Sunday, November 20, 2016

Oversize cards

Over the years I have picked up a small number of large format cards (approx 5.5 x 8.5"), often called jumbo. I am unsure of the history of this style but they seem to appear in the 1960s. Most of the ones that I have found are from the Cherokee Reservation in North Carolina, so perhaps they were a tourist souvenir rather than a mailing option. Printing of this large format has continued and is used today for marketing purposes.

A colleague at my University recently gave me 2 more, including this map card. Its too detailed for a smaller format so the larger size seems more appropriate. It lists more tribes than most map cards and includes many who either did not survive contact or who merged into other social alliances. It has nice information but I wonder how much the average tourist consumer really appreciated the details...

Thursday, November 10, 2016

Navajo advertising weaving

The second trade brings another flag card, this one a Navajo weaving made to advertise a local car dealership. The textile was included in an interesting article "An American Birthday Card: Old Glory in Folk Art" published in Folk Art, summer 2001, pp. 54-60.
Curiously the weaver gave her flag 64 stars!

and as usual, the postal machines made this card's travel from Boston a bit rough!

Tuesday, November 1, 2016

Bandolier Bags

Fall has come to the Great Lakes with cooler temps, rain, early sunsets, and colorful trees. It also brings a wonderful new card obtained in exchange: a Winnebago beaded bandolier bag. The Winnebago, or Ho-Chunk, are a Great Lakes tribe traditionally residing in Wisconsin and Illinois where they were met by French explorers, traders, and priests in the 1600s. Like other Indigenous peoples in the region they were impacted by epidemics, trade conflicts and the arrival of American settlers. A portion of the community was removed to Nebraska in the mid 1800s.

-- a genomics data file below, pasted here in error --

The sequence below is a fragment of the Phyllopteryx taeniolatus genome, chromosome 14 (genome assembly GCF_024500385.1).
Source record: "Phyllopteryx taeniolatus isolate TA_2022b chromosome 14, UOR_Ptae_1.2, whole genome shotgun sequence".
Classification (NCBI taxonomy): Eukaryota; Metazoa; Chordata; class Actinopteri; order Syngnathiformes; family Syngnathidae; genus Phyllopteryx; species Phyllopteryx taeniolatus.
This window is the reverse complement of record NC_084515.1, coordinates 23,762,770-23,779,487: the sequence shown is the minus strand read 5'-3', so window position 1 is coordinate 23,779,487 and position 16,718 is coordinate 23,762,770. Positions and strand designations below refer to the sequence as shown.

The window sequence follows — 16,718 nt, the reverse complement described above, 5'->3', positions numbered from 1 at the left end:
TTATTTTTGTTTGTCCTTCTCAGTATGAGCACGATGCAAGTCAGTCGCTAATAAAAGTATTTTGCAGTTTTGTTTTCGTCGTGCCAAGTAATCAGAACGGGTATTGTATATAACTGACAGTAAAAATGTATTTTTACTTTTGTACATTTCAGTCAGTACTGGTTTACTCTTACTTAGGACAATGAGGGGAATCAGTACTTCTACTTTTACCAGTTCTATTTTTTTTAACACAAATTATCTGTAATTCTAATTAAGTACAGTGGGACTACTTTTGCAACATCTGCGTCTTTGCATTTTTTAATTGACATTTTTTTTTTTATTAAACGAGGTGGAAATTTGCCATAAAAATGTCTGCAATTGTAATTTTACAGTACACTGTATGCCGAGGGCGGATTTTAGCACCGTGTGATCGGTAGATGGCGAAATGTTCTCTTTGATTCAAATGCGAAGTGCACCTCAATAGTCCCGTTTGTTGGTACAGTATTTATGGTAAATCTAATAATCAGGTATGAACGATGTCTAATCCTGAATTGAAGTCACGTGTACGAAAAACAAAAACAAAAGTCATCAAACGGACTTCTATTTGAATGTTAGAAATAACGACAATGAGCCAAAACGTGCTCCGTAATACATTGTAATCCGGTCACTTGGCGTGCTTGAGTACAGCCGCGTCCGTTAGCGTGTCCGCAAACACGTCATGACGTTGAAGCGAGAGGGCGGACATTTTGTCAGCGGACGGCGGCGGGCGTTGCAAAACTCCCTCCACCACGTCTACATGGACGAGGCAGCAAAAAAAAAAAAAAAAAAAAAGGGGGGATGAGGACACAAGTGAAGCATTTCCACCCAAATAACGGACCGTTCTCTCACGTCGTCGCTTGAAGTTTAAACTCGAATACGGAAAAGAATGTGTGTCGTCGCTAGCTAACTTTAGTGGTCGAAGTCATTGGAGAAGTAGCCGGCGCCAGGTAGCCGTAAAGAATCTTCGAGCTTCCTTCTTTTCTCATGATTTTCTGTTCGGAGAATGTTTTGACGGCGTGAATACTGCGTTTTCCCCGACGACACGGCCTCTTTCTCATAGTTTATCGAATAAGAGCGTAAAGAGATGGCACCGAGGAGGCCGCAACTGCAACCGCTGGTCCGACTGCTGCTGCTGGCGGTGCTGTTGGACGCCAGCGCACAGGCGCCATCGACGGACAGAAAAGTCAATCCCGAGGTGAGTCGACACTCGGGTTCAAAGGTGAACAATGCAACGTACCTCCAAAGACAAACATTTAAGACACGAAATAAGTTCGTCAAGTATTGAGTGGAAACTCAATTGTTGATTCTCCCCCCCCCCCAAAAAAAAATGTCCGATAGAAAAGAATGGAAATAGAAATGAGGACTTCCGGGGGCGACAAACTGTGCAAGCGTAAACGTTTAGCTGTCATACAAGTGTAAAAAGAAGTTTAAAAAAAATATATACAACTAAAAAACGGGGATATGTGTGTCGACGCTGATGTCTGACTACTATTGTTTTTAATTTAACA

Bandolier bags are an eastern Native art form. They are large pouches made from cloth that hung from the shoulders, decorated with porcupine quills or beads. They are a ceremonial clothing item, worn by men and given as gifts for important occasions. Great Lakes museums have a large number of examples available to view.

US flag motifs appear in Native artwork in the 1800s and 1900s as discussed in Herbst & Kopp's excellent reference book The Flag in American Indian Art, University of Washington Press (1993) which focuses primarily on Lakota examples. Perhaps this bag was made to honor someone's military service or possibly to be sold.

Card text identifies the bag as late 19th century.
It was sold by Skinner in 2011 for $5925

the postcard features a few road scars from its journey...